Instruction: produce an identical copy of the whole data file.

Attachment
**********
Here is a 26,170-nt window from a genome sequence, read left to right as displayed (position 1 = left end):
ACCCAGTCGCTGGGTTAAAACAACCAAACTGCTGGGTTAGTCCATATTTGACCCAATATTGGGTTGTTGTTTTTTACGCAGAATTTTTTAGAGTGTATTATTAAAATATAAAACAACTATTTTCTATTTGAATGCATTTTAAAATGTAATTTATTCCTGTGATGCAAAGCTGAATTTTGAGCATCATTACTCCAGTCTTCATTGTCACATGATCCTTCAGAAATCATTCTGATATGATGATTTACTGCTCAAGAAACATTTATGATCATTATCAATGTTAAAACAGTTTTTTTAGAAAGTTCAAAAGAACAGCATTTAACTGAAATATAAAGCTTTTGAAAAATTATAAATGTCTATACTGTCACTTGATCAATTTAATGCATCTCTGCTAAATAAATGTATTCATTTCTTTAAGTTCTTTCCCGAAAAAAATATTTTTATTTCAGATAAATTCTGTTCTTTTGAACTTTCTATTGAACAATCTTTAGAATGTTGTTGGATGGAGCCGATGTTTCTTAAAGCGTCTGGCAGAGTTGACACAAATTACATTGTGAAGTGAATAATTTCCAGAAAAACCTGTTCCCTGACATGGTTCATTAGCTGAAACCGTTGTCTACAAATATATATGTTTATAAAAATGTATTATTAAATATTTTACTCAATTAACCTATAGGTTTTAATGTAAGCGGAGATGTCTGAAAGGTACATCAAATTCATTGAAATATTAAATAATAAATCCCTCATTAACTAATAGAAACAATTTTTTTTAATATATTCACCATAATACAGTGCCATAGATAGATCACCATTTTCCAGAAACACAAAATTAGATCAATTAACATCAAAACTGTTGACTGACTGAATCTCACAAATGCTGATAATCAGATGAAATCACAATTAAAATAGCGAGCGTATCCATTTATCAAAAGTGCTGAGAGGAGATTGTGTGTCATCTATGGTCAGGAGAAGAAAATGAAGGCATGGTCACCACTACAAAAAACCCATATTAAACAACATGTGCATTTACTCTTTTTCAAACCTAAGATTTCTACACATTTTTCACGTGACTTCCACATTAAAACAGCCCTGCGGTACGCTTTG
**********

Here is a 26,170-nt window from a genome sequence, read left to right as displayed (position 1 = left end):
ACCCAGTCGCTGGGTTAAAACAACCAAACTGCTGGGTTAGTCCATATTTGACCCAATATTGGGTTGTTGTTTTTTACGCAGAATTTTTTAGAGTGTATTATTAAAATATAAAACAACTATTTTCTATTTGAATGCATTTTAAAATGTAATTTATTCCTGTGATGCAAAGCTGAATTTTGAGCATCATTACTCCAGTCTTCATTGTCACATGATCCTTCAGAAATCATTCTGATATGATGATTTACTGCTCAAGAAACATTTATGATCATTATCAATGTTAAAACAGTTTTTTTAGAAAGTTCAAAAGAACAGCATTTAACTGAAATATAAAGCTTTTGAAAAATTATAAATGTCTATACTGTCACTTGATCAATTTAATGCATCTCTGCTAAATAAATGTATTCATTTCTTTAAGTTCTTTCCCGAAAAAAATATTTTTATTTCAGATAAATTCTGTTCTTTTGAACTTTCTATTGAACAATCTTTAGAATGTTGTTGGATGGAGCCGATGTTTCTTAAAGCGTCTGGCAGAGTTGACACAAATTACATTGTGAAGTGAATAATTTCCAGAAAAACCTGTTCCCTGACATGGTTCATTAGCTGAAACCGTTGTCTACAAATATATATGTTTATAAAAATGTATTATTAAATATTTTACTCAATTAACCTATAGGTTTTAATGTAAGCGGAGATGTCTGAAAGGTACATCAAATTCATTGAAATATTAAATAATAAATCCCTCATTAACTAATAGAAACAATTTTTTTTAATATATTCACCATAATACAGTGCCATAGATAGATCACCATTTTCCAGAAACACAAAATTAGATCAATTAACATCAAAACTGTTGACTGACTGAATCTCACAAATGCTGATAATCAGATGAAATCACAATTAAAATAGCGAGCGTATCCATTTATCAAAAGTGCTGAGAGGAGATTGTGTGTCATCTATGGTCAGGAGAAGAAAATGAAGGCATGGTCACCACTACAAAAAACCCATATTAAACAACATGTGCATTTACTCTTTTTCAAACCTAAGATTTCTACACATTTTTCACGTGACTTCCACATTAAAACAGCCCTGCGGTACGCTTTG